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Japan and its Denial of World War II Crimes

I recently read an article in the Toronto Star about an issue between the sister cities of Osaka in Japan, and San Francisco. A statue was erected on San Francisco city property by the large community of Chinese, Korean and Filipino persons commemorating comfort women. Comfort women, a euphemism coined by the Imperial Japanese, were women of mostly ethnic Chinese and Korean origin forced by the Imperial Japanese Army into brothels as sexual slaves. The women were raped, threatened, and if deemed unwanted, cruelly executed by a member of the Japanese Army. It has been estimated that as many as 400,000 women were forced by the Japanese into sexual slavery, enduring torture and violence.

The issue was that Osaka’s government, like many others in Japan, including the national government, is a denier of comfort women, and as a result of its denial, decided to sever all bilateral relations between the two cities. Denial of wartime atrocities by the Japanese political elite is extremely common. Many politicians in Japan deny historical facts like the existence of sex slaves and, most infamously, the Rape of Nanking, where soldiers of the the Imperial Japanese Army, with no remorse whatsoever, murdered over 300,000 unarmed Chinese civilians. Many were tortured and raped before being killed, having their corpses mutilated and then dumped into the river. There is a consensus among historians and witnesses alike that this massacre was orchestrated by the Imperial Japanese Army, and that the denial of such a well-documented event was absurd, but, alas, many in Japan still find it necessary to deny all of their war crimes, to write alternate history books claimed as being the ‘right’ history where Japan’s crimes against humanity are downplayed or denied, and to even honour the generals responsible for such horrible events in their ‘Shrine for the War Dead’, Yasukuni.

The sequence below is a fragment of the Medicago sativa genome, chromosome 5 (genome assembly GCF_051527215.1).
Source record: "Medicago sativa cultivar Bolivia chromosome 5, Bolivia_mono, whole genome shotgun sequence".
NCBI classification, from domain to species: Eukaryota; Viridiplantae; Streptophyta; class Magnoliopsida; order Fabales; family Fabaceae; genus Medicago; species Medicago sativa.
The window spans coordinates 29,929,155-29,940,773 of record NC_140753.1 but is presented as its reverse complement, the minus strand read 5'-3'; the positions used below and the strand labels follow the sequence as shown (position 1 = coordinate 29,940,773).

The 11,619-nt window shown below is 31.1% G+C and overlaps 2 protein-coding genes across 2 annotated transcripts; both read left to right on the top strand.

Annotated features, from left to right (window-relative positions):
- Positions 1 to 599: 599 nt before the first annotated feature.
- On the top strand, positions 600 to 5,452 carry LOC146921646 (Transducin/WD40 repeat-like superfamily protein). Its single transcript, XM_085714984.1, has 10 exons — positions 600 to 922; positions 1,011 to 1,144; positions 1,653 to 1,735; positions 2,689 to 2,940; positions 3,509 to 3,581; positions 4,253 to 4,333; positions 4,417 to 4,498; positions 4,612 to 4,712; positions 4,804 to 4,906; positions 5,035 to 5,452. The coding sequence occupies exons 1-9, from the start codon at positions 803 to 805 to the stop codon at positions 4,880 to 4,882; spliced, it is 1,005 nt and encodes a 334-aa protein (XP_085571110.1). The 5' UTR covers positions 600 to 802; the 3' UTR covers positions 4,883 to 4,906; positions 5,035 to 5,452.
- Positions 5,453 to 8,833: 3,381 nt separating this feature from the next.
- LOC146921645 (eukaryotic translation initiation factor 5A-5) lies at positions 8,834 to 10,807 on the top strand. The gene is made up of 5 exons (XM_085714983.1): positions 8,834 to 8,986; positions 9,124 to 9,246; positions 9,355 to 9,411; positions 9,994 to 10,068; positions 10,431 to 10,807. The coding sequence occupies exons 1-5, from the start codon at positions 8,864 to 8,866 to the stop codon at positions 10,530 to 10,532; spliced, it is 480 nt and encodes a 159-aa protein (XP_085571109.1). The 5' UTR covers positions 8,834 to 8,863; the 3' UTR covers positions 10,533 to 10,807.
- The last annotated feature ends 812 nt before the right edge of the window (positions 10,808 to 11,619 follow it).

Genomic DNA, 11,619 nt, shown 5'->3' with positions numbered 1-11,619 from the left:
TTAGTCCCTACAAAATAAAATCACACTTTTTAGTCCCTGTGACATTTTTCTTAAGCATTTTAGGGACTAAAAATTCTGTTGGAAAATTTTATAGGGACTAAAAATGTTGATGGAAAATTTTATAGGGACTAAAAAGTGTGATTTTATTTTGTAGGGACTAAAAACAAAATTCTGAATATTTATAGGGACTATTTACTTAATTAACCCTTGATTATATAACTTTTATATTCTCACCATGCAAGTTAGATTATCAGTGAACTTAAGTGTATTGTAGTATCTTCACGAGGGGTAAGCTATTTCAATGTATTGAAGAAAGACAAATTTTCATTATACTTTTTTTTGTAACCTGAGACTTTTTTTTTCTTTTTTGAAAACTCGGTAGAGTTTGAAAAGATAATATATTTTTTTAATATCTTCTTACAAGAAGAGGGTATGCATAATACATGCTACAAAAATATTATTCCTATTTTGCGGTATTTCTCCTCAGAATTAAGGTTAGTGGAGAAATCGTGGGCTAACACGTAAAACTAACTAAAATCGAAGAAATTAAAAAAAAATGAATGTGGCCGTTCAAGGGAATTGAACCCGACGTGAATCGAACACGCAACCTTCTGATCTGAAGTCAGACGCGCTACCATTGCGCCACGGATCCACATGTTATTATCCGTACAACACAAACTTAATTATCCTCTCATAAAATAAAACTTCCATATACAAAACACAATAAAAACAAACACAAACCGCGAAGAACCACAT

This is in stark contrast to the sentiment of the Germans after they lost their theatre of the war. The German government, to this day, is still remorseful for the crimes against humanity its predecessor committed, actively apologising to the peoples it has previously massacred, and mandating that this remorse and apologetic nature be passed onto the next generation through education. To this day, the Japanese government has yet explicitly to apologise for its actions in WWII and to compensate those affected by those actions, something that the Germans do often. It’s not even the first time such a diplomatic incident has occured over the issue of comfort women. When the city of Seoul, in South Korea, and Busan erected two identical statues commemorating comfort women in 2011, it caused a minor diplomatic spat between the two countries, Korea was a colony of Japan before and during the war where the destruction of Korean culture and the assimilation of the Koreans into the Japanese nation was the priority. While I, as an ethnic Chinese, might be slightly biased towards this subject, I would like to ask you how you would feel if the state that slaughtered your ancestors and fellow countrymen denied that it ever happened, that state going so far as to claim the event as a fabrication for the sake of propaganda. How would you feel? I feel repulsed whenever I hear another common report that another Japanese politician denied comfort women or the Rape of Nanking. I find it very unfortunate that the government of Japan acts in such a despicable manner, because generations of Chinese and Koreans have grown up disliking the Japanese people due in entirety to their government’s actions. The Japanese are a people that have contributed to the world so many things, things like anime or video games, but the image of these hard working, innovative people will be sullied for generations by the simple actions of the few politicians that deny the past.

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